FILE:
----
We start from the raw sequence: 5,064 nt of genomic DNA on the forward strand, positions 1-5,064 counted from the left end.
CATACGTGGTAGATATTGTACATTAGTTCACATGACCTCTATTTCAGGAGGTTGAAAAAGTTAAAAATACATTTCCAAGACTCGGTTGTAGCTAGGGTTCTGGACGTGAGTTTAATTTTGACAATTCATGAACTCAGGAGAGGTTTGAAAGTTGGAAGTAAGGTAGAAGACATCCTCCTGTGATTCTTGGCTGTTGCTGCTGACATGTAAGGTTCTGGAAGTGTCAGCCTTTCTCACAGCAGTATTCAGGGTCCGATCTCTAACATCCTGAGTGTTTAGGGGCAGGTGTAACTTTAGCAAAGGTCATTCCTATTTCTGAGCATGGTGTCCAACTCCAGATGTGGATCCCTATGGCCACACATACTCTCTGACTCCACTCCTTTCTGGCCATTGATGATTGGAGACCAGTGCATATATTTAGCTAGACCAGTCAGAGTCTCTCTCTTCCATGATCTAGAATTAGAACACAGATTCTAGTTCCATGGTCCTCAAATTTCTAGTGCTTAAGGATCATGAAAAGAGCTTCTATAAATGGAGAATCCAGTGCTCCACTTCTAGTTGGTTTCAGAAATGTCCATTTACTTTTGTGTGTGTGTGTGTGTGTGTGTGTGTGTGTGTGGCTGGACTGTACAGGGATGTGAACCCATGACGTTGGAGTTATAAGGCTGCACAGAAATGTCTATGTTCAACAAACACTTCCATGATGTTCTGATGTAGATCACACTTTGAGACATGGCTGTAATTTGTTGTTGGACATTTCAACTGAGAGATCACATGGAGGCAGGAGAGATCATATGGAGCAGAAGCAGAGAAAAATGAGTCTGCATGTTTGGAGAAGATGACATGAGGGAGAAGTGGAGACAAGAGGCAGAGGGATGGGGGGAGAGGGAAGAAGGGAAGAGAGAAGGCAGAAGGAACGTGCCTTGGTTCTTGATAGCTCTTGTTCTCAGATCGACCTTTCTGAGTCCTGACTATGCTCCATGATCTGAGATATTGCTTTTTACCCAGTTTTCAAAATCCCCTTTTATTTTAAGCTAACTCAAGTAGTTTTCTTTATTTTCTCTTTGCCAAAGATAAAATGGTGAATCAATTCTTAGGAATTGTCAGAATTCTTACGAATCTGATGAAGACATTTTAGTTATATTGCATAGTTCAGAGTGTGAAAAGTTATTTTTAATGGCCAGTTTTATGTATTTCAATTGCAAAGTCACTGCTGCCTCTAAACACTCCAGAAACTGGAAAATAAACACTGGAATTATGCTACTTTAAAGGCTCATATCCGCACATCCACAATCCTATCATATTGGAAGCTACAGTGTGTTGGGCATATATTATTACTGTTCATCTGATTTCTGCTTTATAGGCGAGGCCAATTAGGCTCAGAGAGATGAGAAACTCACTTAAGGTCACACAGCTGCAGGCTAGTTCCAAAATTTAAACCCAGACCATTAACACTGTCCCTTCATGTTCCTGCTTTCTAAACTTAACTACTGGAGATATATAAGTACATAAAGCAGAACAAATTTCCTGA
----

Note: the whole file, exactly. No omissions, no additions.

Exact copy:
We start from the raw sequence: 5,064 nt of genomic DNA on the forward strand, positions 1-5,064 counted from the left end.
CATACGTGGTAGATATTGTACATTAGTTCACATGACCTCTATTTCAGGAGGTTGAAAAAGTTAAAAATACATTTCCAAGACTCGGTTGTAGCTAGGGTTCTGGACGTGAGTTTAATTTTGACAATTCATGAACTCAGGAGAGGTTTGAAAGTTGGAAGTAAGGTAGAAGACATCCTCCTGTGATTCTTGGCTGTTGCTGCTGACATGTAAGGTTCTGGAAGTGTCAGCCTTTCTCACAGCAGTATTCAGGGTCCGATCTCTAACATCCTGAGTGTTTAGGGGCAGGTGTAACTTTAGCAAAGGTCATTCCTATTTCTGAGCATGGTGTCCAACTCCAGATGTGGATCCCTATGGCCACACATACTCTCTGACTCCACTCCTTTCTGGCCATTGATGATTGGAGACCAGTGCATATATTTAGCTAGACCAGTCAGAGTCTCTCTCTTCCATGATCTAGAATTAGAACACAGATTCTAGTTCCATGGTCCTCAAATTTCTAGTGCTTAAGGATCATGAAAAGAGCTTCTATAAATGGAGAATCCAGTGCTCCACTTCTAGTTGGTTTCAGAAATGTCCATTTACTTTTGTGTGTGTGTGTGTGTGTGTGTGTGTGTGTGTGGCTGGACTGTACAGGGATGTGAACCCATGACGTTGGAGTTATAAGGCTGCACAGAAATGTCTATGTTCAACAAACACTTCCATGATGTTCTGATGTAGATCACACTTTGAGACATGGCTGTAATTTGTTGTTGGACATTTCAACTGAGAGATCACATGGAGGCAGGAGAGATCATATGGAGCAGAAGCAGAGAAAAATGAGTCTGCATGTTTGGAGAAGATGACATGAGGGAGAAGTGGAGACAAGAGGCAGAGGGATGGGGGGAGAGGGAAGAAGGGAAGAGAGAAGGCAGAAGGAACGTGCCTTGGTTCTTGATAGCTCTTGTTCTCAGATCGACCTTTCTGAGTCCTGACTATGCTCCATGATCTGAGATATTGCTTTTTACCCAGTTTTCAAAATCCCCTTTTATTTTAAGCTAACTCAAGTAGTTTTCTTTATTTTCTCTTTGCCAAAGATAAAATGGTGAATCAATTCTTAGGAATTGTCAGAATTCTTACGAATCTGATGAAGACATTTTAGTTATATTGCATAGTTCAGAGTGTGAAAAGTTATTTTTAATGGCCAGTTTTATGTATTTCAATTGCAAAGTCACTGCTGCCTCTAAACACTCCAGAAACTGGAAAATAAACACTGGAATTATGCTACTTTAAAGGCTCATATCCGCACATCCACAATCCTATCATATTGGAAGCTACAGTGTGTTGGGCATATATTATTACTGTTCATCTGATTTCTGCTTTATAGGCGAGGCCAATTAGGCTCAGAGAGATGAGAAACTCACTTAAGGTCACACAGCTGCAGGCTAGTTCCAAAATTTAAACCCAGACCATTAACACTGTCCCTTCATGTTCCTGCTTTCTAAACTTAACTACTGGAGATATATAAGTACATAAAGCAGAACAAATTTCCTGA